This leaf is from a PB stamp set called ‘filligree foliage. I haven’t used it for a few years but it is perfect for creating some autumn leaves. As the name suggests each leaf has a filigree pattern on it but you can’t see it on this card because I am using the stamp for its shape not its pattern. To see cards I’ve made in the past with this set click over here, here and here
I worked on hot pressed watercolour paper and moved the stamp around each time I stamped it. I used abandoned coral and frayed burlap distress inks, an odd combo, but one which seemed to work and even gave me a some purply blue in a few places. After stamping the leaf I immediately blended the ink with a paintbrush and water until I had filled the entire shape diluting all the stamped ink as I did so.
I added a double stacked sentiment die cut from olive green cardstock then ruled a thin brown frame around the edge with the help of the ‘staytion’ magnetic board and ruler. I know the ‘staytion’ was designed with stenciling in mind but it makes lining up die cut words and letters easy as well as ruling lines.
Can you believe I have another card for the current CAS watercolour challenge?
I have coloured this lovely flower a few times lately but I realised I hadn’t posted it all on my blog. I did some no-line colouring with the stamp which took a while due to the number of petals, but still produced a nice result which I’ll share at the end of this post. This weekend I decided to emboss the flower instead and paint it with peerless watercolours. I must say this technique was faster and less fiddly than the no-line petal by petal approach. I embossed two of them and painted them side by side with the same three paint colours. Peerless paint blends beautifully on the paper, in this case hot pressed watercolour paper, and I was able to add royal crimson over the top of flesh tint and vice versa until I was happy with the coverage and blending. The leaves were painted in olive green. I think I’ve mentioned before how much I love the quality, depth and blending of peerless watercolours.
I used the co-ordinating die to cut out both flowers then arranged them on top of a ‘snowfall/speckles’ embossing folder background. I snipped a few of the leaves off and rearranged them to balance the composition. I also glued some pieces directly to the background and popped other pieces up on dimensional foam. The sentiment is from the grateful sentiments set and is embossed and popped up also. Because my orange/pinkish combo is opposite green on the colour wheel this card is a match for the current CAS watercolour challenge, a challenge I love but rarely get my act together to enter!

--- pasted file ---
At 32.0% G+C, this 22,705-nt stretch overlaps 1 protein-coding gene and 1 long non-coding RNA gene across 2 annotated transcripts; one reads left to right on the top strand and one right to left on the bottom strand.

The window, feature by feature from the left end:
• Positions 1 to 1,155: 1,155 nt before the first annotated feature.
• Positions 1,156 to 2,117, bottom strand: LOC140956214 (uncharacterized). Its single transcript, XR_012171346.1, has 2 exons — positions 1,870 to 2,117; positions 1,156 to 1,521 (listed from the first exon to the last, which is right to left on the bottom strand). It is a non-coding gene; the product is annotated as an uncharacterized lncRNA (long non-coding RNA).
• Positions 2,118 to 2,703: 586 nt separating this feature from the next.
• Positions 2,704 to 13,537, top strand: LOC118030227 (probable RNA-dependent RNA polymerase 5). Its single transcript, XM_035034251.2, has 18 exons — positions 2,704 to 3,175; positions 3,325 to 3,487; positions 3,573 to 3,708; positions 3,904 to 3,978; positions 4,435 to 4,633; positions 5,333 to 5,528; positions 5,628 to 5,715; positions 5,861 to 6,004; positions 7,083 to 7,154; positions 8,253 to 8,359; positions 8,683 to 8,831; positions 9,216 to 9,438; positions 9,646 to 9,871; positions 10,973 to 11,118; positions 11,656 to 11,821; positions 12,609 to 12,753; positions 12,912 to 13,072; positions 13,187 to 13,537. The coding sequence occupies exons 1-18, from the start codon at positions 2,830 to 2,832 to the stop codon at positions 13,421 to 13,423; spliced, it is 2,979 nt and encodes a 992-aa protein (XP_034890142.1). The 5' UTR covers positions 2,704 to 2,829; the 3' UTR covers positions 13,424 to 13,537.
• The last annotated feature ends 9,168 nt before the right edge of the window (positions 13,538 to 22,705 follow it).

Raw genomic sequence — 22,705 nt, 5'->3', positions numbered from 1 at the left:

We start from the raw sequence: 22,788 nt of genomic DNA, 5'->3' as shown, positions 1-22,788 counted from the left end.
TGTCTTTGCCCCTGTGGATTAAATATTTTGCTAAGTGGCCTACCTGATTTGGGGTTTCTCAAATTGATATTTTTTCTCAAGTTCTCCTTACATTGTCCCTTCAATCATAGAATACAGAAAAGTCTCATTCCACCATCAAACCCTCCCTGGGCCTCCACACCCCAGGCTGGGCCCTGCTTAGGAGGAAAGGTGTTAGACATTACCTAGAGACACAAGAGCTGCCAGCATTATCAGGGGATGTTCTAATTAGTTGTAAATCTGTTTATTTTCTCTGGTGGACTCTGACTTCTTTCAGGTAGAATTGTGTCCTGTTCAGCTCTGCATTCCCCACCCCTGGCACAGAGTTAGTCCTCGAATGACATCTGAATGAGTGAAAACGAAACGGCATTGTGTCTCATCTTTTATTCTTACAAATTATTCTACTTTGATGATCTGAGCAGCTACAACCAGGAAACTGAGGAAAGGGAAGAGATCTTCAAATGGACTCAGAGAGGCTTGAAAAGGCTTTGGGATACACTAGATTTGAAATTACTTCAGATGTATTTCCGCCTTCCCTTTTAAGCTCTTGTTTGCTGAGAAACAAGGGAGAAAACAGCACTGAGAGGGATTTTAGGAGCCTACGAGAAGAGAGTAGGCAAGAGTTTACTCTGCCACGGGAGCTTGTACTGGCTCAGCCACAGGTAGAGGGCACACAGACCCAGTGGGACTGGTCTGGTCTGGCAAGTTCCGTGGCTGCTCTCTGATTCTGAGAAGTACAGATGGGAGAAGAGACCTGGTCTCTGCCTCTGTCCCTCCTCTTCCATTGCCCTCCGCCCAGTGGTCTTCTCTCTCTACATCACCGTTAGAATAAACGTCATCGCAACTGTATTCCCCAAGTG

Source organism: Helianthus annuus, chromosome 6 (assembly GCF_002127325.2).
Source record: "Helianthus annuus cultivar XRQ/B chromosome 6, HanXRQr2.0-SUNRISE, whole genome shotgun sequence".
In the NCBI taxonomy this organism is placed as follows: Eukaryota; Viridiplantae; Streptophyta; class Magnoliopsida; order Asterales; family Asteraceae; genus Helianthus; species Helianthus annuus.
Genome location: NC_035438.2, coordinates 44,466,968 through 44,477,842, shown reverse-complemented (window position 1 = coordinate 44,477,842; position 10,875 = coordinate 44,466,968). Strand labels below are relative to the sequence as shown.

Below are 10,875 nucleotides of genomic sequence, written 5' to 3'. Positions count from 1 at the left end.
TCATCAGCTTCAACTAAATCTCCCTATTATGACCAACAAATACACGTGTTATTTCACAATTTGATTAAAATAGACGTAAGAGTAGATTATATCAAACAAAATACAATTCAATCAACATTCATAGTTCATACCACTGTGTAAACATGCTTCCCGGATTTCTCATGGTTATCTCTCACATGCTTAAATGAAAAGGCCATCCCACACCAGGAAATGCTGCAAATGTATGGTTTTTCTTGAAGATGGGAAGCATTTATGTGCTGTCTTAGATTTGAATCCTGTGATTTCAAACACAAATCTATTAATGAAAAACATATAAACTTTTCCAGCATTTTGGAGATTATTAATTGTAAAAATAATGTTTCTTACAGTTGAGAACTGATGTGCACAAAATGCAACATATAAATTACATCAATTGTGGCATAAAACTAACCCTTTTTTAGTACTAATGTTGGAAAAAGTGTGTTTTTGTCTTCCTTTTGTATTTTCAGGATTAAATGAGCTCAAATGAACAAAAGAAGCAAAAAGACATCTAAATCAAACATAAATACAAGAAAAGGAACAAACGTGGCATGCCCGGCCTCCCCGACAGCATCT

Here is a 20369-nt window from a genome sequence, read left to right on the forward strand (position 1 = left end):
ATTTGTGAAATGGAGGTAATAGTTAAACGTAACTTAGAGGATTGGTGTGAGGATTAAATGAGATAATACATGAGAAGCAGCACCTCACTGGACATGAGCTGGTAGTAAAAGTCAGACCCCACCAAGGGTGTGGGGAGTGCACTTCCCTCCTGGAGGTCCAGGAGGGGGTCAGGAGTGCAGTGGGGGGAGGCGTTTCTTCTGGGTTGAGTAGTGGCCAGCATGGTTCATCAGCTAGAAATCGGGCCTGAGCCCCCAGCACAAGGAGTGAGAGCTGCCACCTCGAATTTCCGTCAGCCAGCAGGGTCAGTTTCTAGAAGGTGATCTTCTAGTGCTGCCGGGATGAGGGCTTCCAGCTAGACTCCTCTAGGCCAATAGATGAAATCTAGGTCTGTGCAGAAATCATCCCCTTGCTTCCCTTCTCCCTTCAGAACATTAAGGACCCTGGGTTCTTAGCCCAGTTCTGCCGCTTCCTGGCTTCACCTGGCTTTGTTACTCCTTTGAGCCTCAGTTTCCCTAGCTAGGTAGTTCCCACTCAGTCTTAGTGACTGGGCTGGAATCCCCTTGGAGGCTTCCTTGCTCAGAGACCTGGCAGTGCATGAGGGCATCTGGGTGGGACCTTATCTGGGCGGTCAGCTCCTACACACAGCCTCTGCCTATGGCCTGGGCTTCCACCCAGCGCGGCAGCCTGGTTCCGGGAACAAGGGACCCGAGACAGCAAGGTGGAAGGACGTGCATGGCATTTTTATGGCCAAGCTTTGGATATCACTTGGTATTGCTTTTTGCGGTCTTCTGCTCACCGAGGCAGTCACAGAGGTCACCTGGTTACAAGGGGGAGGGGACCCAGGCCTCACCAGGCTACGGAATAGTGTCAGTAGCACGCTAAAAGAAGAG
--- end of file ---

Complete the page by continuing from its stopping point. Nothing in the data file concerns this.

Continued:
Here is a similar design I completed as part of my no-line watercolour class. I stamped in antique linen distress ink and used a selection of distress inks as ‘paint’. The sentiment is from a clever Taylored Expressions stamp and die combo.
Much as I hate to admit it, things are beginning to feel distinctly autumnal. I don’t have any autumn wreaths to hang at home but if I did I think I would like one a bit like this, soft colours and delicate leaves.
I worked in my stamp positioner to create this panel on hot pressed watercolour paper but I think you could easily do it with the stamp on an acrylic block, it might even be faster. I started by tracing a circle on my panel with a pencil. Using the circle as I guide I positioned the branch stamp from Penny Black’s new ‘All Natural’ set so the base stems were on the circle. I inked with rusty hinge, stamped, moved the stamp around the circle a little, stamped in bundled sage, moved it again, stamped in frayed burlap and then repeated until I was all the way around the circle. I used a small watercolour brush to blend inside the leaves adding extra ink when necessary. I love the combination of colours; frayed burlap is new to my collection and I like the way it gets along with the other two inks. Once the blended ink was dry I stamped just a section of the berry stamp around the centre of the wreath in gathered twigs distress ink then blended it to fill the berries.
I used the same sentiment for both cards, it’s from another new and cute PB set called ‘golden delight’. I stamped both times on a little tag from the PB ‘a pocket full’ die set. To finish off the card I wrapped some twine around the panel, added a bow and popped the tag on top.
For the second card I grabbed another stamp from all natural and used the same process but needed a leaf mask cut from post-it note a couple of times where the leaves would have stamped over previous ones. This little stamp has both leaves and berries as well as a curved stem which just happened to conveniently match the curve of my traced circle. I used the same technique of blending the leaves and berries after stamping with forest moss and aged mahogany distress inks.
Both cards requested the splatter treatment and the second card wanted a olive green mat as well.